This form of OSPF implementation happens in small networks with all routers in the backbone region (area 0), resulting in enormous routing tables.
ii). Multi area OSPF
OSPF is done in a hierarchical order. Multiple locations must link to the backbone. We can divide a large autonomous system into smaller segments to support hierarchical routing.
The Shortest Path First (SPF) is confined to an area resulting in smaller routing tables.
Let’s look at how we can configure and verify OSPF implementation on a local area network.
Consider the network below:
Assign IP addresses to the interfaces on both routers and PCs.
Router>enable Router#configure terminal Router(config) #interface gi0/0 !specifying interface Router(config-if) #ip address 192.168.20.1 255.255.255.0 !assigning IP address to interface Router(config-if) #no shutdown !activating the interface Router(config-if) #interface gi0/1 Router(config-if) #ip address 192.168.10.1 255.255.255.0 Router(config-if) #no shutdown Router(config-if) #do write ! routers configuration saving
Router>enable Router#config terminal Router(config) #interface gi0/0 Router(config-if) #ip address 192.168.20.2 255.255.255.0 Router(config-if) #no shutdown Router(config-if) #interface gi0/1 Router(config-if) #ip address 192.168.30.1 255.255.255.0 Router(config-if) #no shutdown
Create a relationship between the two routers and specify the connected subnet in OSPF.
Router(config) #router ospf 1 !ospf is enabled Router(config-router) #network 192.168.10.0 0.0.0.255 area 0 !specifying the network, wildcard mask and the area Router(config-router) #network 192.168.20.0 0.0.0.255 area 0 Router(config-router) #do write
Router(config-if) #router ospf 1 Router(config-router) #network 192.168.30.0 0.0.0.255 area 0 Router(config-router) #network 192.168.20.0 0.0.0.255 area 0 Router(config-router) #do write
To disable OSPF configurations on the routers, the command
no router ospfis used in the global configuration mode. To view the OSPF information, we can use the
show ip protocolscommand.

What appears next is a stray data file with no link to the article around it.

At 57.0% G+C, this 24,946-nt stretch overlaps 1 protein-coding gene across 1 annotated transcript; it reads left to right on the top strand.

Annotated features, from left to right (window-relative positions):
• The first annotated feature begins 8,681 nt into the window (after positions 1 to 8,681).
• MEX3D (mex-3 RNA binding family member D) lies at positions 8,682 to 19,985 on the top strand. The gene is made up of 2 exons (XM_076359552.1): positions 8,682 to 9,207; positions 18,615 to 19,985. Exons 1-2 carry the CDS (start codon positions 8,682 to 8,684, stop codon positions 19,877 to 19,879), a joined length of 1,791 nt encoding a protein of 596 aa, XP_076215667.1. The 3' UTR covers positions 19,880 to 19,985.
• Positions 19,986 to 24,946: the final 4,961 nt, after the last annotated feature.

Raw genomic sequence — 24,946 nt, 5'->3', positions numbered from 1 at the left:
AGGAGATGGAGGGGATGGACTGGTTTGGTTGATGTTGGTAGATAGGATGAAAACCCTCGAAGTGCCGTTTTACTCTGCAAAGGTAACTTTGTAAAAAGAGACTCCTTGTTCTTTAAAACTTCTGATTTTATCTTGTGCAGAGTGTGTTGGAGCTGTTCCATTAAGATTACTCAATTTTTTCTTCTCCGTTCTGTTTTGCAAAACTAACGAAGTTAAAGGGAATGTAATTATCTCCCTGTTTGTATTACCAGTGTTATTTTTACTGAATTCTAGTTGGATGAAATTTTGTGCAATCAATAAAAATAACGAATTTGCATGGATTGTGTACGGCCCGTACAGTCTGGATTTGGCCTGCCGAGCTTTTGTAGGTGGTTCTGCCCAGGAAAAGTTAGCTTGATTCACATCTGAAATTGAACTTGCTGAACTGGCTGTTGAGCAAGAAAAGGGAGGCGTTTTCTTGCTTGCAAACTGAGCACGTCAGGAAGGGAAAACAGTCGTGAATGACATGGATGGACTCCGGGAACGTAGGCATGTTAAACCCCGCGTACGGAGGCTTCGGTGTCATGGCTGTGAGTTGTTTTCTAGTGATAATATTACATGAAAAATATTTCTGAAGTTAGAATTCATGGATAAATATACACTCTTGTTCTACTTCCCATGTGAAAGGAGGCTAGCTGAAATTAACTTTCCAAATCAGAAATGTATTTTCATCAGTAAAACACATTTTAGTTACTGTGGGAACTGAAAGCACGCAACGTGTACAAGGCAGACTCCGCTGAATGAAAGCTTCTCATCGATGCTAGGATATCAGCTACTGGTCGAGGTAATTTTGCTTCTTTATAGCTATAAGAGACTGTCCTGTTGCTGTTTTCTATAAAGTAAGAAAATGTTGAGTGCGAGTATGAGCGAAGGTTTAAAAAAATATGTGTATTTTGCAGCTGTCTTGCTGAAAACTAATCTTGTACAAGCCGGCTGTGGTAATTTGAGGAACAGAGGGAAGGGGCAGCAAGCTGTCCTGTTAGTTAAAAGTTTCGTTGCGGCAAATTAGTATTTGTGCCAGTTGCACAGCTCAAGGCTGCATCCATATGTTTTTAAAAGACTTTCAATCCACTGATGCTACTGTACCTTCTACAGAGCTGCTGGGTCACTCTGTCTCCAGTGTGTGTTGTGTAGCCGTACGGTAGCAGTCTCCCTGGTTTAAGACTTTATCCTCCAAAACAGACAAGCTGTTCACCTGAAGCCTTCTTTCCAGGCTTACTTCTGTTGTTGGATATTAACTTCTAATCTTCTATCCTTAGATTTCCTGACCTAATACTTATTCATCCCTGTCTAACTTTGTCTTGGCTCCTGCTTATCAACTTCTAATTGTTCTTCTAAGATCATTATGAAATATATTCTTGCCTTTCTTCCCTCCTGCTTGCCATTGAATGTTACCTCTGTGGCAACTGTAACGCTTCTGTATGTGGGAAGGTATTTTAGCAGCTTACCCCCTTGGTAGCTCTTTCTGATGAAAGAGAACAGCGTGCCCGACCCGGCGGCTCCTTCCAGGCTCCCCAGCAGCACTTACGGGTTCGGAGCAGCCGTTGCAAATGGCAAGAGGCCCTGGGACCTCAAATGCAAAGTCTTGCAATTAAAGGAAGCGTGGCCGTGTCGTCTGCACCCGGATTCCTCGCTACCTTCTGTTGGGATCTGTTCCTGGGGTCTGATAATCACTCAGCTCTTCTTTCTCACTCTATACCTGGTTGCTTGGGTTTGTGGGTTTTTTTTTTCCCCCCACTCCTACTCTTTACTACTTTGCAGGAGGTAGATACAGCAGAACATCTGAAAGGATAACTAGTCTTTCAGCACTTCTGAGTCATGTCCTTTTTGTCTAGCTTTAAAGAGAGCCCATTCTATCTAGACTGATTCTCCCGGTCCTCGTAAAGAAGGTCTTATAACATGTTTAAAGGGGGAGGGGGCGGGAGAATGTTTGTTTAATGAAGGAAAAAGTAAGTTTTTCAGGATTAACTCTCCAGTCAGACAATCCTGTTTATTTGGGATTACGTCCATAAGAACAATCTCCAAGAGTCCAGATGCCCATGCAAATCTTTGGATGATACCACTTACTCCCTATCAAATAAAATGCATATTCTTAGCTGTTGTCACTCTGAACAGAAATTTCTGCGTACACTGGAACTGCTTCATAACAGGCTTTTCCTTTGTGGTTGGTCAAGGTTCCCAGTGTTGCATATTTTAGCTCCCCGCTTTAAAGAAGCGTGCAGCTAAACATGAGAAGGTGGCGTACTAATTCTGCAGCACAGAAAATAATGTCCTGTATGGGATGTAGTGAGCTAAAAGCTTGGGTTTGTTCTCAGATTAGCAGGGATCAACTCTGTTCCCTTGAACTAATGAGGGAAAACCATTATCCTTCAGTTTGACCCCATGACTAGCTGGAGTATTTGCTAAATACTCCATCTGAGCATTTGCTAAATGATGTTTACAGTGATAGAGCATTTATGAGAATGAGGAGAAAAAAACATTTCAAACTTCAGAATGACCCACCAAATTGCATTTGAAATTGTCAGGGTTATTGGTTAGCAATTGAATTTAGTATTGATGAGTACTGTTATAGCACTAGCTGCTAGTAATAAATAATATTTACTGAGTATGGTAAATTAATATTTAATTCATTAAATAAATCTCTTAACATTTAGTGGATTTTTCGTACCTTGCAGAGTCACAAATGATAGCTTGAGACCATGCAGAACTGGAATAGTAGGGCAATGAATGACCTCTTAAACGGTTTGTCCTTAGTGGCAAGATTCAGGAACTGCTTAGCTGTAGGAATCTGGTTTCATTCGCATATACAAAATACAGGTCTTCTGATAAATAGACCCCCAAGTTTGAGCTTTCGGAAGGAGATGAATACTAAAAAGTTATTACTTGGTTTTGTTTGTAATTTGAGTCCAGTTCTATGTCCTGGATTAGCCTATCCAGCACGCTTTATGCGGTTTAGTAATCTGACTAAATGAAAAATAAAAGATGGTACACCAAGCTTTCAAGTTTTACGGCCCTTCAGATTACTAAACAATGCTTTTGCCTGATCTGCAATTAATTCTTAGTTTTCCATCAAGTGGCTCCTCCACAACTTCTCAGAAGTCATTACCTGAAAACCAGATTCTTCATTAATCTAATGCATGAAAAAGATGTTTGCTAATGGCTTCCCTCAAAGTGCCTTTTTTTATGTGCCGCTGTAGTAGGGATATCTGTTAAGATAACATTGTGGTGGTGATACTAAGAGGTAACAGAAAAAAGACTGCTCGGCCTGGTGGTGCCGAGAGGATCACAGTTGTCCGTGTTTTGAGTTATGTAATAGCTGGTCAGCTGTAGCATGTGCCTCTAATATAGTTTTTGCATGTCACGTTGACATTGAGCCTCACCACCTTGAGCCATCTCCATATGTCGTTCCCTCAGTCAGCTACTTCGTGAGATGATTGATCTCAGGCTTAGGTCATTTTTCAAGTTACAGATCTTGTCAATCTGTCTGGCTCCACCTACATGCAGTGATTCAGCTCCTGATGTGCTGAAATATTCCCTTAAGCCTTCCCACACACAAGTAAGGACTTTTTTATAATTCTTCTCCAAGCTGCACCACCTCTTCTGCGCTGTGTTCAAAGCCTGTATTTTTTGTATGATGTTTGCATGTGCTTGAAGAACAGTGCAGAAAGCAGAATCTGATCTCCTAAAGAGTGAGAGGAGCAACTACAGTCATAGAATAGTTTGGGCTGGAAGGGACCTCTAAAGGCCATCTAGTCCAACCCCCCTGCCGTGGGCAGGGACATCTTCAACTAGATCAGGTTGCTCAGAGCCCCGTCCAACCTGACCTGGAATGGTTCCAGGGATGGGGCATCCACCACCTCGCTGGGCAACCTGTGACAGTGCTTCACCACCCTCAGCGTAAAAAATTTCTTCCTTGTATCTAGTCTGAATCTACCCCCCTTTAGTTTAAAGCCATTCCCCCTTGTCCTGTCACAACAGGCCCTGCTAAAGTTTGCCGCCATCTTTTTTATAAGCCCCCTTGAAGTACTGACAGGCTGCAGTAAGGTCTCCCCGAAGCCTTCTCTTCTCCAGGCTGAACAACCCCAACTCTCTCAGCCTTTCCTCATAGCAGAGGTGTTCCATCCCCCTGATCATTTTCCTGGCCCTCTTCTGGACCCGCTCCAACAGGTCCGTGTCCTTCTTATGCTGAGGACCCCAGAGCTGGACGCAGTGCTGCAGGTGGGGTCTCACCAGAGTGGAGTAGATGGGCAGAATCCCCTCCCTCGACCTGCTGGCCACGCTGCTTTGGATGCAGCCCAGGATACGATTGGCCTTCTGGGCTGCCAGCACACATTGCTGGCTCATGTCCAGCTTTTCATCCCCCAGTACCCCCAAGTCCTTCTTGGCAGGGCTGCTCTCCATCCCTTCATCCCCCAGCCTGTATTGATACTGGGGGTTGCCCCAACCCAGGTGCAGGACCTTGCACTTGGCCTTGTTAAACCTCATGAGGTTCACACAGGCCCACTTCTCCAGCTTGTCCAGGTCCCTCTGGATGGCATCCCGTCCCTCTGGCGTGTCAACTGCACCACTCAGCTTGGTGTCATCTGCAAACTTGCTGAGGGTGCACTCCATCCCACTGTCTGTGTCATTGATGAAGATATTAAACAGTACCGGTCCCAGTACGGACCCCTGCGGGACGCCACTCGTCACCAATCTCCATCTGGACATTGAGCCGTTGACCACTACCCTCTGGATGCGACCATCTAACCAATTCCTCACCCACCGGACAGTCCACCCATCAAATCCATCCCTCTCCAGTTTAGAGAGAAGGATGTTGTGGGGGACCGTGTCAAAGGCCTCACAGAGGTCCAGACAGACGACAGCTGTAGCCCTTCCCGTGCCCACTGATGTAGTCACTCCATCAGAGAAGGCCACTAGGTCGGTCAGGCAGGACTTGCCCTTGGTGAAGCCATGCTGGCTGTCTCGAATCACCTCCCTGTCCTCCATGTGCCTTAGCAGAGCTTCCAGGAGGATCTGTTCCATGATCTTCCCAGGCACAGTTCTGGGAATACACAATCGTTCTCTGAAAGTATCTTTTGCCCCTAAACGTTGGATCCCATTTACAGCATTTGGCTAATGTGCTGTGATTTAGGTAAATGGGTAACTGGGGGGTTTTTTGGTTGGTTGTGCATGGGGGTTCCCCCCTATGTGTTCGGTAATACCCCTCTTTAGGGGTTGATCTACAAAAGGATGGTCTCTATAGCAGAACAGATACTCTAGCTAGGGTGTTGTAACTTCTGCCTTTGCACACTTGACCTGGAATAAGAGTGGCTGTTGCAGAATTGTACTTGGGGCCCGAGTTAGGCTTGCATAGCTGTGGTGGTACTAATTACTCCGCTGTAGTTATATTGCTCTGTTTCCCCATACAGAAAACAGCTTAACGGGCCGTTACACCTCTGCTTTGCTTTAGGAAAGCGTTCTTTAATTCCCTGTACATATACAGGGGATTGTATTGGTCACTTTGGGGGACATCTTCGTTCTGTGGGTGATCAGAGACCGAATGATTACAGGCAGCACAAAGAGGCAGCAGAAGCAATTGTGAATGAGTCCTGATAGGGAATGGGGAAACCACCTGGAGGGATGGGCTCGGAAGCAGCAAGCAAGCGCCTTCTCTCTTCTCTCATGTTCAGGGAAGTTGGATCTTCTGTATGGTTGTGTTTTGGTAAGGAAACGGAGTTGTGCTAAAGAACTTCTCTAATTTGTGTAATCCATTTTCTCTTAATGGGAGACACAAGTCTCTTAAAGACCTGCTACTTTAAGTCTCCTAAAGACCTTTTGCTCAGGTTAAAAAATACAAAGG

To verify that we configured OSPF on the network and its implementation is working, the command
show ip ospf is used.
Router#show ip ospf Routing Process "ospf 1" with ID 192.168.20.1 Supports only single TOS(TOS0) routes Minimum LSA interval 5 secs. Minimum LSA arrival 1 secs
To view the OSPF neighbors we use
show ip ospf neighbor.
Router#show ip ospf neighbor Neighbor ID Pri State Dead Time Address Interface 192.168.30.1 1 FULL/BDR 00:00:32 192.168.20.2 GigabitEthernet0/0
On both routers, we can use the
show ip route ospf command to check if the connected subnets are advertised in a different area.
Router#show ip route ospf O 192.168.10.0 [110/2] via 192.168.20.1, 00:34:39, GigabitEthernet0/0
Computers can communicate since they are directly connected to the same area.
As shown above, we can use OSPF in classless routing to determine the fastest available routes for packets. This feature helps to accomodate large network implementations.
You can find more information about classless routing using OSPF here.
Peer Review Contributions by: Eric Gacoki
About the authorAtonya Dennis
Atonya Dennis is a Computer Technology student at Jomo Kenyatta University Of Agriculture and Technology. His interests are web development and networking. Dennis has a great passion for developing web applications and configuring networks.